Laments the man who makes $68,000 a year plus fringes, the man who won't cut his own pay.
Nobody, even the all-seeing, all-knowing McCowen, knows how much money the County can save with “additional salary savings,” pay cuts and layoffs in plain talk.
“I think what you do is, you hold the [Sheriff's Office] budget at $18.8 million,” suggested McCowen, “and you let the salary savings help them to meet that budget without having to lay off additional deputies.”
If only. Things got particularly testy when Colfax took offense at McCowen.
* * *
Brown: “Supervisor McCowen.”
Colfax: “Madam Chair. Mr. McCowen has responded without, uh, recognition by you, uh, twice now. I'm disgusted.”
Brown: “I'm sorry.”
Colfax: “No. I…”
Brown: “I…” (talking over each other)
McCowen: “I defer, I will defer to my colleague.”
Colfax: “Thank you. Thank you. I, you know, you've made your opinions very clear (referring to Brown) about your attitude toward a couple of supervisors here today so I would appreciate, uh, being given the same courtesy as you give, uh, one of your allies (referring to McCowen). Mr. Pinches. Supervisor Pinches! [Colfax was doubly annoyed that Pinches didn't appear to be listening to him.] What you're pointing out is this money cannot go to two places. That's the beginning and the end of this discussion. We don't have to belabor it. If you don't understand that then your ideology and your preferences and your antagonism get in the way. (Colfax gives McCowen a significant look).”
McCowen, as Miss Manners: “Uh, remember the code of conduct. Please.”
“Ho ho ho ho ho …” Colfax chuckled sarcastically.
Chair Brown, trying to be gracious, replied: “Ok, please. Ok. I'm sorry. I apologize to you Supervisor Colfax. Where's your pen? I didn't see it up. I apologize.”
County Counsel Jeanine Nadel: “Here's what I suggest. I think everyone needs to calm down.”
Colfax: “Some of the comments made by Supervisors on my left and right were entirely inappropriate. Having said that, even as we talk right now, there is not an understanding how simple this is.”
* * *
Colfax, legendary in Boonville for his unhinged public behavior during his drinking years, was certainly right, in this case, about no understanding.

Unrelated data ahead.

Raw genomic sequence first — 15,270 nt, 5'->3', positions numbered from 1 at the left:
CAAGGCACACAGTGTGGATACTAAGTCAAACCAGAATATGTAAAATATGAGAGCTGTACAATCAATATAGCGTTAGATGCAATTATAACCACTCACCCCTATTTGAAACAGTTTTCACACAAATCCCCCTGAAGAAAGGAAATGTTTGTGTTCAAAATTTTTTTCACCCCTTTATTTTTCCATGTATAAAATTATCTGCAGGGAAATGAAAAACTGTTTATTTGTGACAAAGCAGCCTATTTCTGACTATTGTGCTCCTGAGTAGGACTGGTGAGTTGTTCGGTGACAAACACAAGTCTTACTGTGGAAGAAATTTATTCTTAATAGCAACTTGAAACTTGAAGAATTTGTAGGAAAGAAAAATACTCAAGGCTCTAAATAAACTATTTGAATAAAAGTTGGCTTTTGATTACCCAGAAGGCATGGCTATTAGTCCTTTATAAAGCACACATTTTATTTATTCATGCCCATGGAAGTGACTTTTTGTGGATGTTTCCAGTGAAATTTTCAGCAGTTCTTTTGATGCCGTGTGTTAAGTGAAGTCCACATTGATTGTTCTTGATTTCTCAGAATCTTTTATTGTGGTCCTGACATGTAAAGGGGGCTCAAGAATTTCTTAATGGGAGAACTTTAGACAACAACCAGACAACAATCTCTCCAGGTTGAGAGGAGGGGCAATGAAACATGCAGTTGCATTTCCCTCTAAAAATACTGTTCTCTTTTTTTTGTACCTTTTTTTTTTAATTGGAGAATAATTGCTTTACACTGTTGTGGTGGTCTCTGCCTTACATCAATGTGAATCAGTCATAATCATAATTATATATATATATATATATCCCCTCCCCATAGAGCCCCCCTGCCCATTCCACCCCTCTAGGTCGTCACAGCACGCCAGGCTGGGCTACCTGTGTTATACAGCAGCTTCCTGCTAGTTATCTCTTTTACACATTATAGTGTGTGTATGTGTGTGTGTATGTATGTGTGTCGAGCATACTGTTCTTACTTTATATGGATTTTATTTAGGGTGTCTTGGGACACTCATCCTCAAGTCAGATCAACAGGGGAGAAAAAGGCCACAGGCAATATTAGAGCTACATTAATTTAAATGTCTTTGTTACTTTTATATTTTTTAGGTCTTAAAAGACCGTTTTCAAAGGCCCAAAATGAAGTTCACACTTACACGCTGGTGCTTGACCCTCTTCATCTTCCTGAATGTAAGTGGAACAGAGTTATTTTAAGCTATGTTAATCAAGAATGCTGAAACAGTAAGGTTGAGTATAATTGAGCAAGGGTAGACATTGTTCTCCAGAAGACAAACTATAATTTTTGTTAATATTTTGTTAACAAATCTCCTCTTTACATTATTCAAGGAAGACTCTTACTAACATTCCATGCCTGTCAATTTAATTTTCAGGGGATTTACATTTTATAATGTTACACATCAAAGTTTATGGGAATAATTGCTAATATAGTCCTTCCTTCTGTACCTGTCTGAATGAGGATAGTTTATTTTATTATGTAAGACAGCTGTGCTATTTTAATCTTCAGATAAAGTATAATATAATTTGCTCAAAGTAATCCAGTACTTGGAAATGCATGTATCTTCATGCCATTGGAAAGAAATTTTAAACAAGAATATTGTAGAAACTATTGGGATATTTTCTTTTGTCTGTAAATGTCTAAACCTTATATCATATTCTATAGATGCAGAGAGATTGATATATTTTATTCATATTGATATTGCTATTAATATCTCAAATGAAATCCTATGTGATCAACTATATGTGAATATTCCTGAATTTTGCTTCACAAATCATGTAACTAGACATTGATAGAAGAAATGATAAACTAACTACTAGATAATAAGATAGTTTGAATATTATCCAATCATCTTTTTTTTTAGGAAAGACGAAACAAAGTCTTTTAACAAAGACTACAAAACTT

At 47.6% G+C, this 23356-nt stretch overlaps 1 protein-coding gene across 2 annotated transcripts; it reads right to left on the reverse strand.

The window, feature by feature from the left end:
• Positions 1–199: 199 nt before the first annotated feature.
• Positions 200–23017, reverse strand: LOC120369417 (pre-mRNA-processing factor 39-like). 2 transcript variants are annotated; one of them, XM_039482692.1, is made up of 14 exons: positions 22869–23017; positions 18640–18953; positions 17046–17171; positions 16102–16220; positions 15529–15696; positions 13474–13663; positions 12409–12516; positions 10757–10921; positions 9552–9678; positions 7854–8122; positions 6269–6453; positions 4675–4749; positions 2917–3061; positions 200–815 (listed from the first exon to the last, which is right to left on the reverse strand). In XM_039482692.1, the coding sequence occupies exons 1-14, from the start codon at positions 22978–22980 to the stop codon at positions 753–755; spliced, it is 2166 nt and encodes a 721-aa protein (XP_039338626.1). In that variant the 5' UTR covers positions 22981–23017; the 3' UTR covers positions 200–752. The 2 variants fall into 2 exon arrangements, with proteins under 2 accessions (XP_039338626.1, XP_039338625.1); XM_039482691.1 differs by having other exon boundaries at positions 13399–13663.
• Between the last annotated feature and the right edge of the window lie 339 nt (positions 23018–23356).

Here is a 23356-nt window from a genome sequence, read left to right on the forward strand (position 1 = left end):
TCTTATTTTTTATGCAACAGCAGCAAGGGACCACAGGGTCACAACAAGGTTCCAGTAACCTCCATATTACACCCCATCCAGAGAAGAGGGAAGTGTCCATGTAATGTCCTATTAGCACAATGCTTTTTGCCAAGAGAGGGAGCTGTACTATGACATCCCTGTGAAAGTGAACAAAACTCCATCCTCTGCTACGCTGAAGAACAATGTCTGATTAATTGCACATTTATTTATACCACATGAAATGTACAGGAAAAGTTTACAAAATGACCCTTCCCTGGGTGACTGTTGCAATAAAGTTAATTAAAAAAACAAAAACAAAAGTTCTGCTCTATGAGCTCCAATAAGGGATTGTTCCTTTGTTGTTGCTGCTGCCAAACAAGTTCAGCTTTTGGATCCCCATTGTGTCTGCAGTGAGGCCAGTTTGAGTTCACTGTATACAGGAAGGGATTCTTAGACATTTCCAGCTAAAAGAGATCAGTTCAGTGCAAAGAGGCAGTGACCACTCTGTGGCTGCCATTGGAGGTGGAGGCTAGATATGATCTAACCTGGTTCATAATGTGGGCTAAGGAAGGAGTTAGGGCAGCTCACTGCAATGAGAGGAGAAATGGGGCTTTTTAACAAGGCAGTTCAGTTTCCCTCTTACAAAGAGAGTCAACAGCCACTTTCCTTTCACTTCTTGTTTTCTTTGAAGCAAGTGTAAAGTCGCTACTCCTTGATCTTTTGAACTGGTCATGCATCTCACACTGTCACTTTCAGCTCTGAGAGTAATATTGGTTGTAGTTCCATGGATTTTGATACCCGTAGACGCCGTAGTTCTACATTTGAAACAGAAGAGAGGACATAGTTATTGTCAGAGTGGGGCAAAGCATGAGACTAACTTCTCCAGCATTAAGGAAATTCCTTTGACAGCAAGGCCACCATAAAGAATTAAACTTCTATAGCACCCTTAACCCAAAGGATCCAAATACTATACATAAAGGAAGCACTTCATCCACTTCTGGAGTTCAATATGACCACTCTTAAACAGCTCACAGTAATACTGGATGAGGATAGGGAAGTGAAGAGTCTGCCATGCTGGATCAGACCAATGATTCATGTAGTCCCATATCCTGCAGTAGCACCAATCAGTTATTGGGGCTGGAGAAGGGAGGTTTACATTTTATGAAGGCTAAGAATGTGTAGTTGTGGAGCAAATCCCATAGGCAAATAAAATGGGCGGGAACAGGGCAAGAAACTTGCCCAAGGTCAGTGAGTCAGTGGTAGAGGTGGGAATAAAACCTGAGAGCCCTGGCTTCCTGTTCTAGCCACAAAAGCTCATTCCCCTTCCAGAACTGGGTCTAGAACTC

District Attorney Meredith Lintott can be depended on to add to the confusion and, sure enough, she informed the Supervisors that her office had been unfairly (and inadvertently) double-cut when $370k of savings from vacant DA’s office positions.
McCowen disagreed. He blithely informed the DA, “Actually the DA’s cut is $380k from last year, a 10% reduction.”
Was there a double dip taken out of the DA’s budget?
Lintott and Auditor Meredith Ford said they'd get together to reconcile the figures.
During public comment Philo’s Bev Dutra urged the board to take a meat ax to their travel and education budget.
“Why does County Counsel need $12,000 in out-of-county travel?” asked Dutra, then she ran down a list of comparable expenditures that other departments make when they take jaunts at public expense.
“Why? I see no evidence of frugality here,” Mrs. Dutra said. “There’s too much out-of-county travel. It’s time to give that a pass. Don't go to that party. Every department should do without. Stick to last year’s numbers and no more.”
In the budget document itself, however, Nadel explained the increase in travel and conference money. Nadel seemed fearful that her good times at public expense might be curtailed.
“These funds are specifically budgeted for County Counsel conferences and seminars that provide Mandatory Continuing Education credits. During the 09/10 fiscal year, the County Counsel missed one major conference due to staff shortages. Attorneys went to fewer conferences due to staff shortages, heavy workloads, far away distances, and budgetary issues. During this fiscal year, staff attorneys will need to meet their required Mandatory Continuing Education, especially in cases where Mandatory Continuing Education credits were missed due to the reasons stated above. Therefore, we will need these funds to be sure their Mandatory Continuing Education will be met.”
There’s always a reason, and if these lawyers need more “training,” they should pay for it themselves.
But the Supes approved it, as well as their own travel budget without even that much of an explanation.
After first saying he would not vote for the budget without a clear answer about how the $1.2 million in law enforcement salary savings would be handled, Pinches, who is heavily invested in the budget and considers it pretty much his personal work-product, finally gave up and voted to approve the budget with all its pie-in-the-sky numbers and who-knows-how-much red ink.
The Board will adopt the final official budget later this month.